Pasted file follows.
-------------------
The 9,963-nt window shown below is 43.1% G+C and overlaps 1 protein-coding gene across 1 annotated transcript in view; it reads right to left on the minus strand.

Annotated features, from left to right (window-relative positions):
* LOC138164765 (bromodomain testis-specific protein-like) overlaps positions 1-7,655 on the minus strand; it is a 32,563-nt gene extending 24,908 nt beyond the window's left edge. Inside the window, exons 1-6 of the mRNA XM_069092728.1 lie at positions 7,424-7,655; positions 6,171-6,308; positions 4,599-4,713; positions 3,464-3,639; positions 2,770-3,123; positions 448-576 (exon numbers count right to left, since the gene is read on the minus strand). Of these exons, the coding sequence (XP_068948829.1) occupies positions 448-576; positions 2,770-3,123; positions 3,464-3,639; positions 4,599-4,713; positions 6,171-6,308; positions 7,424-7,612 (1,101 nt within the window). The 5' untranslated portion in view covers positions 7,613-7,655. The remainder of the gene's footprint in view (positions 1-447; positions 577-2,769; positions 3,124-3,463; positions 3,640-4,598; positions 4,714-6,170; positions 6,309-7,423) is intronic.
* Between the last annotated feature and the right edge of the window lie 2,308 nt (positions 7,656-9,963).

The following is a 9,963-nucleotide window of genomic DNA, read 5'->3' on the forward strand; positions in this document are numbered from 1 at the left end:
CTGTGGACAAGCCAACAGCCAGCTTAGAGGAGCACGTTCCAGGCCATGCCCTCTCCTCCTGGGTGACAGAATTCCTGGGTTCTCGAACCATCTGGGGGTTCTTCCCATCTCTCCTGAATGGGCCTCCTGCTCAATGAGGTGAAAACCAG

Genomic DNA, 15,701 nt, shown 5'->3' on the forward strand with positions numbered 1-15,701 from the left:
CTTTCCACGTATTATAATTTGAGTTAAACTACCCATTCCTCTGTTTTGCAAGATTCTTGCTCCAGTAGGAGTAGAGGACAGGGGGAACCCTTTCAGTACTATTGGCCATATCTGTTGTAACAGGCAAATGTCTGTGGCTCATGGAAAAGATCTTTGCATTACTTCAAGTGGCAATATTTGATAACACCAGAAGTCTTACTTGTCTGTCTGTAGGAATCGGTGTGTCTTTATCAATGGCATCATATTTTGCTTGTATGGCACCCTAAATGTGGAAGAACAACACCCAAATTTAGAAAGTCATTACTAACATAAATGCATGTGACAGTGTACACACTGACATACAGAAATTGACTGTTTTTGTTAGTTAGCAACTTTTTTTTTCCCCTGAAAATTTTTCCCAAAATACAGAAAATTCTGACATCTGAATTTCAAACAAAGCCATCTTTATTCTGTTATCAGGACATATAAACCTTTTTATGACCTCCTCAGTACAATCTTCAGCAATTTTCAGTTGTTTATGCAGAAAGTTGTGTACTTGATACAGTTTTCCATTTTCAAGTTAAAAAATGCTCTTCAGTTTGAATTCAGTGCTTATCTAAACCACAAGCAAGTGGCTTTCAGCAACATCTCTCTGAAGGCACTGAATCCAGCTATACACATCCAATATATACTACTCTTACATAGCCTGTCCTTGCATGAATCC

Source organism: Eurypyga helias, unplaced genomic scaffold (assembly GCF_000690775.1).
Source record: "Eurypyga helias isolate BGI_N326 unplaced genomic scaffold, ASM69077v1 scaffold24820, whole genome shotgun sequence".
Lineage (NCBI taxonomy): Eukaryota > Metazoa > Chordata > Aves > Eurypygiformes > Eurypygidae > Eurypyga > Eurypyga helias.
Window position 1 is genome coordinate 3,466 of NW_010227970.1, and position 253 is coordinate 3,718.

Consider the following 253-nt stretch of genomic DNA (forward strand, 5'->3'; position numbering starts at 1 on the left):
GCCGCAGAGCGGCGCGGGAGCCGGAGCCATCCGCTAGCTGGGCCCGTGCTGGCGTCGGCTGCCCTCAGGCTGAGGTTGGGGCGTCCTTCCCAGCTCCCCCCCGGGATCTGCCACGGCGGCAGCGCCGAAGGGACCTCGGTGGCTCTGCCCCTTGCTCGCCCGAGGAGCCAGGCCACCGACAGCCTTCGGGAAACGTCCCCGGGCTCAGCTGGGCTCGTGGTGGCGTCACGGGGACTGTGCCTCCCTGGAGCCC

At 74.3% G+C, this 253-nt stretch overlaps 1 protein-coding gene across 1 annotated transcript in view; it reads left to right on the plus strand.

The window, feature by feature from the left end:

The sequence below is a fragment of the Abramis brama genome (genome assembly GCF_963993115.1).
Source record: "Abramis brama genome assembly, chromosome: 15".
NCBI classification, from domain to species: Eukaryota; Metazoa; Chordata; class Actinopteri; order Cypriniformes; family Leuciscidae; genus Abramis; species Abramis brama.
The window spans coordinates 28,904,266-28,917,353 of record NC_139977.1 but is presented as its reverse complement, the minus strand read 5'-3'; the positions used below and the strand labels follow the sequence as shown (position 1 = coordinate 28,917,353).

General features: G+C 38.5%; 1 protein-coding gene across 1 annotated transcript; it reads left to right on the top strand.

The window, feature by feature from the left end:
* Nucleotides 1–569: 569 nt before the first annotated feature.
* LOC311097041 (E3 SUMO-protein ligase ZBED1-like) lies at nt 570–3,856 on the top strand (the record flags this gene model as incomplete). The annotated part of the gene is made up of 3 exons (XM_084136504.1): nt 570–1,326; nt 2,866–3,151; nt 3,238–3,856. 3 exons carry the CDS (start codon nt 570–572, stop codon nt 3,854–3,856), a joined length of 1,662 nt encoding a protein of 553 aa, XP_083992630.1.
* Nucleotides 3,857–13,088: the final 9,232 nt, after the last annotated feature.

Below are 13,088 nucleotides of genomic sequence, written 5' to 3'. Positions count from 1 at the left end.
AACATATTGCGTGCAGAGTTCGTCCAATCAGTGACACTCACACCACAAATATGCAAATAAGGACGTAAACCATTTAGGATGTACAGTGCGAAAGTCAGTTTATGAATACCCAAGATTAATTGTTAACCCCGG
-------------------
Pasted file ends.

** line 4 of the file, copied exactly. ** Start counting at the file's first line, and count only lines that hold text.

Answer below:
* Between the last annotated feature and the right edge of the window lie 2,308 nt (positions 7,656-9,963).